keywords = "prospective memory, recognition memory, divided attention, working-memory, retrieval, framework, implicit, tests, context",
    author = "D. McGann and Ellis, {J. A.} and Milne, {Alan Berkeley}",
    year = "2002",
    month = "10",
    language = "English",
    volume = "30",
    pages = "1021--1032",
    journal = "Memory & Cognition",
    issn = "0090-502X",
    publisher = "Springer New York",
    number = "7",

    }

    TY - JOUR

    T1 - Conceptual and perceptual processes in prospective remembering

    T2 - Differential influence of attentional resources

    AU - McGann, D.

    AU - Ellis, J. A.

    AU - Milne, Alan Berkeley

    PY - 2002/10

    Y1 - 2002/10

    N2 - Does prospective remembering rely on strategic, attentionally demanding processes? We report three experiments suggesting that the extent to which attentional processes are required varies according to the character of ongoing task processing. Study-test changes in the semantic context of targets had a negative effect on prospective memory performance when participants were engaged in a conceptually focused (sentence verification) task (Experiment 1). Similarly, prospective remembering was lower following study-test changes in perceptual format (font) in the context of a perceptually focused (readability rating) ongoing task (Experiment 2). However, although dividing attention at retrieval had a negative effect during the performance of an ongoing conceptual task (Experiments 1 and 3), it had no effect during an ongoing perceptual task (Experiments 2 and 3). Thus, both perceptual and conceptual process are implicated in prospective remembering, but the processing focus of the task in which remembering should occur may mediate the requirement for strategic processes. These findings suggest that more than one retrieval route is available for prospective remembering and that selection of the route depends on the nature of the task and the processing that occurs at encoding and retrieval.

    AB - Does prospective remembering rely on strategic, attentionally demanding processes? We report three experiments suggesting that the extent to which attentional processes are required varies according to the character of ongoing task processing. Study-test changes in the semantic context of targets had a negative effect on prospective memory performance when participants were engaged in a conceptually focused (sentence verification) task (Experiment 1). Similarly, prospective remembering was lower following study-test changes in perceptual format (font) in the context of a perceptually focused (readability rating) ongoing task (Experiment 2). However, although dividing attention at retrieval had a negative effect during the performance of an ongoing conceptual task (Experiments 1 and 3), it had no effect during an ongoing perceptual task (Experiments 2 and 3). Thus, both perceptual and conceptual process are implicated in prospective remembering, but the processing focus of the task in which remembering should occur may mediate the requirement for strategic processes. These findings suggest that more than one retrieval route is available for prospective remembering and that selection of the route depends on the nature of the task and the processing that occurs at encoding and retrieval.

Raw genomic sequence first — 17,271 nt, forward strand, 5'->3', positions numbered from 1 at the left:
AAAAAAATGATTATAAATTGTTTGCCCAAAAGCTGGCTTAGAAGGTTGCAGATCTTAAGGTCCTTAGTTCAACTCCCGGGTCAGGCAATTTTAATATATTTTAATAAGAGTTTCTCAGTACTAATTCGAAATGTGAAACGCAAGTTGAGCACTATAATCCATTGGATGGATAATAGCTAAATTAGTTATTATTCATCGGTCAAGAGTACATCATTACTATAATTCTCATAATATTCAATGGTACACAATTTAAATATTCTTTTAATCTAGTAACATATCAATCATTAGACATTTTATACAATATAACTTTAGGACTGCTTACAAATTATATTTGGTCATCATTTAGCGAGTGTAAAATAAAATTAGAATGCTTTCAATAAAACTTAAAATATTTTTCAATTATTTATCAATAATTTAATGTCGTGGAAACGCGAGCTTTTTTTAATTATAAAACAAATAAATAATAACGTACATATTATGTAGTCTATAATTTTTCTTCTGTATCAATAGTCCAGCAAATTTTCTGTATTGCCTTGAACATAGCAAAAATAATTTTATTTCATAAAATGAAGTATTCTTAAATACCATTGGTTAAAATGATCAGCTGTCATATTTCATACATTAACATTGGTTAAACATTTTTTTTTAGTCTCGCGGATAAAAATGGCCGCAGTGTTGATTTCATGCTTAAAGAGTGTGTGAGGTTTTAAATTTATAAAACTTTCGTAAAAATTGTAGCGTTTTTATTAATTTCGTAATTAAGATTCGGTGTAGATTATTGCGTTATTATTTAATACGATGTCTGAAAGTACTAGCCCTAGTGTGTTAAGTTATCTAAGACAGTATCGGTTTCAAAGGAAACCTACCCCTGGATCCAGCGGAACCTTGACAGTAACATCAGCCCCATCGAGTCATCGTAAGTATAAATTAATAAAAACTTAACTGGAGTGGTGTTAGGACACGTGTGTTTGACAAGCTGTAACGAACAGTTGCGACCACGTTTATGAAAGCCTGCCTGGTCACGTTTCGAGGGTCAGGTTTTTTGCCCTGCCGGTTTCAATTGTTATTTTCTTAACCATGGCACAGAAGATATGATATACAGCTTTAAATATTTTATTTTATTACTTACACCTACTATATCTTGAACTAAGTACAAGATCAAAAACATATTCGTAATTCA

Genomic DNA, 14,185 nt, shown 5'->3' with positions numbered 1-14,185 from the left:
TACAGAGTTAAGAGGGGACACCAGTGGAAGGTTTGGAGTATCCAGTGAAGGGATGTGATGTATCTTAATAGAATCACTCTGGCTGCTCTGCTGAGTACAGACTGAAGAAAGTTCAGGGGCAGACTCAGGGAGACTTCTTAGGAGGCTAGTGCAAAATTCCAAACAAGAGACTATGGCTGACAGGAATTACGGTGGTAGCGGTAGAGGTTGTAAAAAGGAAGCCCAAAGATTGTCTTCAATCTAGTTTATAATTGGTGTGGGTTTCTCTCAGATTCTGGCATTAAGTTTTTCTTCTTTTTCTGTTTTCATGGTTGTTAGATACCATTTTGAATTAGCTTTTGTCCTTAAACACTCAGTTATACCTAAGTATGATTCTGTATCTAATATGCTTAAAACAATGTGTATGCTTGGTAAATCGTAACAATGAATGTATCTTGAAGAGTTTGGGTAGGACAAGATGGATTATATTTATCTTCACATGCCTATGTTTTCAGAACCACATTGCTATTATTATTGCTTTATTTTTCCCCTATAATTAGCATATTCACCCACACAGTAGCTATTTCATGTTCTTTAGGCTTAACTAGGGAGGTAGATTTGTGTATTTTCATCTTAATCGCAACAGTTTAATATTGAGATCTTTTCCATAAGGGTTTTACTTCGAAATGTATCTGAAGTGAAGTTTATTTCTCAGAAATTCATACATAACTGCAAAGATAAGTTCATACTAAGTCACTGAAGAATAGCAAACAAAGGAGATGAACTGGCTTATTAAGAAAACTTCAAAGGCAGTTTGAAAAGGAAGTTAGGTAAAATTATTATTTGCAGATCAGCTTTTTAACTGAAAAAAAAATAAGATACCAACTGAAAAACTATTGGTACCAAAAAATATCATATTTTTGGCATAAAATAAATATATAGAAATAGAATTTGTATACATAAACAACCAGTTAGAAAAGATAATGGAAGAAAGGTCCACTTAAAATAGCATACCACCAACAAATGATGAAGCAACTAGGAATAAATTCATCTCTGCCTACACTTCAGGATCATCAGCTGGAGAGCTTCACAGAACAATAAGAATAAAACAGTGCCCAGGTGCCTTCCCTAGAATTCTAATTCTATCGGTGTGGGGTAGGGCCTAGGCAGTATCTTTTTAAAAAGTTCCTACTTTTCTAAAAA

KW - prospective memory

    KW - recognition memory

    KW - divided attention

    KW - working-memory

    KW - retrieval

    KW - framework

    KW - implicit

    KW - tests

    KW - context

    M3 - Article

    VL - 30

    SP - 1021

    EP - 1032

    JO - Memory & Cognition

    JF - Memory & Cognition

    SN - 0090-502X

    IS - 7

    ER -